Cornell has been called the first truly American university by virtue of founder Ezra Cornell’s vision of “an institution where any person,” regardless of race, gender, background or means, “can find instruction in any study.” The idea was positively revolutionary at Cornell’s founding in April 1865, and revolutionary is none too strong a descriptor for Cornell’s newest and perhaps boldest idea: a “transformative” campus in the heart of New York City, with its sights set on a tech-oriented,...
Seven years ago, Dan Huttenlocher was professor and dean of Computing and Information Science at Cornell. But his world forever changed at the beginning of 2011 when the New York City Economic Development Corp., under the leadership of then Mayor Michael R. Bloomberg, sought proposals to develop an applied sciences and engineering campus in the city.
More than 30 project teams involving undergraduate, graduate and professional students presented posters and answered questions from curious attendees during the Festival of Scholarship, part of the two-day celebration of the inauguration of Martha E. Pollack as Cornell University’s 14th president. The festival was held Aug. 24 in the Physical Sciences Building Atrium. Among the curious was the president herself, who mingled and conversed with the student presenters during the 90-minute event.
Muck Rack makes it simple to find people, tweets, or articles that mention any name, keyword, company, hashtag etc. We've compiled this guide to help you make the most of your search.
Selecting a term
Start searching tweets, articles from media outlets, articles mentioned in tweets, journalists'
names, titles and bios with some suggested searches:
Companies or Topics (e.g. iPhone, Microsoft)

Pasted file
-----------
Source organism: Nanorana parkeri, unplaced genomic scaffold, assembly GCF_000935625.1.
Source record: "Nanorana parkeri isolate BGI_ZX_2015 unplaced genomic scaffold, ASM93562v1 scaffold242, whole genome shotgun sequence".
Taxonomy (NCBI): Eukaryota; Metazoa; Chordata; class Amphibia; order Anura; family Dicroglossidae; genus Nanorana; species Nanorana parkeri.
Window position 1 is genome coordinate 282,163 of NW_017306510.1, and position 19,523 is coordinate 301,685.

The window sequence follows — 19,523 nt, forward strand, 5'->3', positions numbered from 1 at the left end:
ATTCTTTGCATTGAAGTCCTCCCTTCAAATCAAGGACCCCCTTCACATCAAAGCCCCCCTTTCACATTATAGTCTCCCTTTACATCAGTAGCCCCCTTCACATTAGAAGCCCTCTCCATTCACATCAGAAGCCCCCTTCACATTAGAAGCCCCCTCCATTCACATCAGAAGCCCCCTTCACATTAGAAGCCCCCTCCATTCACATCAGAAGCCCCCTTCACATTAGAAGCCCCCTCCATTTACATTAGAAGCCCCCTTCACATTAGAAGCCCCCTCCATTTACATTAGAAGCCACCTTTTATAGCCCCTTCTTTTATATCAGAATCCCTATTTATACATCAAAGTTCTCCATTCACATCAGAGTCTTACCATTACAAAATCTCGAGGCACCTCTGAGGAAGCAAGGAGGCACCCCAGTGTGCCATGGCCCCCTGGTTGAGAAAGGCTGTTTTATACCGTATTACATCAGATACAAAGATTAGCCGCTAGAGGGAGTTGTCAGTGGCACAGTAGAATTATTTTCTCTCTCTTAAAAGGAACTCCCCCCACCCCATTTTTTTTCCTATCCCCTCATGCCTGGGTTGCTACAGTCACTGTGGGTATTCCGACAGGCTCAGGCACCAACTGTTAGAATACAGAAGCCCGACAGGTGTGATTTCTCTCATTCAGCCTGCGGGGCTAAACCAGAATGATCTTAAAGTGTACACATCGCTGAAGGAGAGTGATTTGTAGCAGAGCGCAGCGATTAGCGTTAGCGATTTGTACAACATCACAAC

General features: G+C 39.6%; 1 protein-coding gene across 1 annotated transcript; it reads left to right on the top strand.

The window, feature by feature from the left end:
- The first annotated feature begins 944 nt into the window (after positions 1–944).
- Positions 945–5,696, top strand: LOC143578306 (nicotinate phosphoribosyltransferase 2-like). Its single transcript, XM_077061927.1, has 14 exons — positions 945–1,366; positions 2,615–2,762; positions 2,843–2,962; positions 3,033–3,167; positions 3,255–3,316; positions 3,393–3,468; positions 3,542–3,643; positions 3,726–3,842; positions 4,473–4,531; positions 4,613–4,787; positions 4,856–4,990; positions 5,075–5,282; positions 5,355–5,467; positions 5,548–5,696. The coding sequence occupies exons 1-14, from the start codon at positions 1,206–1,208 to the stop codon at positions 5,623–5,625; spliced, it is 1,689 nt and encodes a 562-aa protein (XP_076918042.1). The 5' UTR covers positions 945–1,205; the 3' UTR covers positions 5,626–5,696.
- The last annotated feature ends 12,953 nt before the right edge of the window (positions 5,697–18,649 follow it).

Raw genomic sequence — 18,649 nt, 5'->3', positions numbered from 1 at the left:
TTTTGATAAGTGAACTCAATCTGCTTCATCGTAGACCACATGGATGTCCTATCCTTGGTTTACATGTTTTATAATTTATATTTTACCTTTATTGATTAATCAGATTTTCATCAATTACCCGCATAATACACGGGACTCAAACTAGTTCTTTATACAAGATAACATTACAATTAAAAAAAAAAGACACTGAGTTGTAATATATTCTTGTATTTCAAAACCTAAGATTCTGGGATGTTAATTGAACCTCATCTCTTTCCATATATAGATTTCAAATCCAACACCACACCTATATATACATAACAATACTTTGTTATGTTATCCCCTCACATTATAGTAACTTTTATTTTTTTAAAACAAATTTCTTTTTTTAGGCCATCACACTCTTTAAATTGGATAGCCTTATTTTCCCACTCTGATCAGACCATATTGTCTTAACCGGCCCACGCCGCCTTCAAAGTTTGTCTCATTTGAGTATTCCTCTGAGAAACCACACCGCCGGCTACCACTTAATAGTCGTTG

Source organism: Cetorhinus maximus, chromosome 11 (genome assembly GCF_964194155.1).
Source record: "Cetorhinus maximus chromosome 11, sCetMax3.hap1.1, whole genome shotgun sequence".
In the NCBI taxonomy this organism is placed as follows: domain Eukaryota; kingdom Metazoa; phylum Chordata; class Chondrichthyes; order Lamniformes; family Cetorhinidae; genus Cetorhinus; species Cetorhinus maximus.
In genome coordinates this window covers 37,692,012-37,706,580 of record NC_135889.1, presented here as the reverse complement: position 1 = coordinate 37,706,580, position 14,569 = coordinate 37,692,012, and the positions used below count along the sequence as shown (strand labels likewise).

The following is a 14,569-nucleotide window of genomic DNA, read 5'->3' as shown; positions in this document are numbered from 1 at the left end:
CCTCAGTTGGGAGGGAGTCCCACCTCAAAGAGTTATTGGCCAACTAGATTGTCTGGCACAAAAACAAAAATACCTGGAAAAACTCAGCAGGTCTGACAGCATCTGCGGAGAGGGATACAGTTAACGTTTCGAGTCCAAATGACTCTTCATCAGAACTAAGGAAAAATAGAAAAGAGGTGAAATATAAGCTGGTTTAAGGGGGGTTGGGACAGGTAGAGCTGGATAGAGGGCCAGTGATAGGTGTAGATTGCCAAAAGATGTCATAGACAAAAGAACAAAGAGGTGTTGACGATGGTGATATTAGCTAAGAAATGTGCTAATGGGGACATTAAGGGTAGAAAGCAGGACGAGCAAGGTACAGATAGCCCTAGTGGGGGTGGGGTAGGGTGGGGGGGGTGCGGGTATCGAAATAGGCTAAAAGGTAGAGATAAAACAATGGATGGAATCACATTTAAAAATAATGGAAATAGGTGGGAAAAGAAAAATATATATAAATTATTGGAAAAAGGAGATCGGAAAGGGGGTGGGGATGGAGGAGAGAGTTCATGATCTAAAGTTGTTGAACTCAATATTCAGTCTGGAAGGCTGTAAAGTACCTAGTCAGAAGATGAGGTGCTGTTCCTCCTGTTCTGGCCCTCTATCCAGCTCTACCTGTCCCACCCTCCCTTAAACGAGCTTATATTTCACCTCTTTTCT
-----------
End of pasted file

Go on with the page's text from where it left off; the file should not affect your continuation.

Phrases (e.g. "cloud computing") — use quotes to keep the terms together
Twitter handles (e.g. @username) — returns those who have mentioned or replied to
Names (e.g. "David Pogue")
Hashtags (e.g. #sxsw, #london2012)
Bio details (e.g. vegan, Olympics, father)
Muck Rack's Advanced Search allows for many boolean operators.
Find results that mention multiple specified terms, use AND or
+. For example, ensure each result contains both Elon Musk and Mark Zuckerberg by
searching Obama AND Romney or Obama + Romney.
Use the operators OR or , to broaden your search when you'd like either of
multiple terms to appear in results. (This is the default behavior of our search when no operators
are used.) For example, search for democrat OR republican to find results that refer to
Democrats and/or Republicans.
Use NOT or - to subtract results from your search. For
example, searching Disney will yield results about the Walt Disney Company as well as Walt Disney
World Resort. To exclude mentions of Disney World, search for Disney -World or Disney
When using one of these operators with a phrase, enclose it in quotation marks. For example, you can
find results about smartphones excluding Apple's iPhone 4S by searching smartphone -"iPhone
Exact case matching or punctuation
If you're searching for a brand name or keyword that relies on specific punctuation marks or capitalization, you can
find results that match your exact query by adding matchcase: before the keyword you're searching for, like matchcase:E*TRADE .
Use parentheses to separate multiple
boolean phrases. For example, to find journalists talking about having fun in Disney World or
Disneyland, search for ("disney world" OR disneyland) AND fun.
An asterisk can be used to search for any variation of a root word truncated by the asterisk. For example, searching for admin* will return results for administrator, administration, administer, administered, etc.
A near operator is an AND operator where you can control the distance between the words. You can vary the distance the near operation uses by adding a forward slash and number (between 0-99) such as strawberries NEAR/10 "whipped cream", which means the strawberries must exist within 10 words of "whipped cream".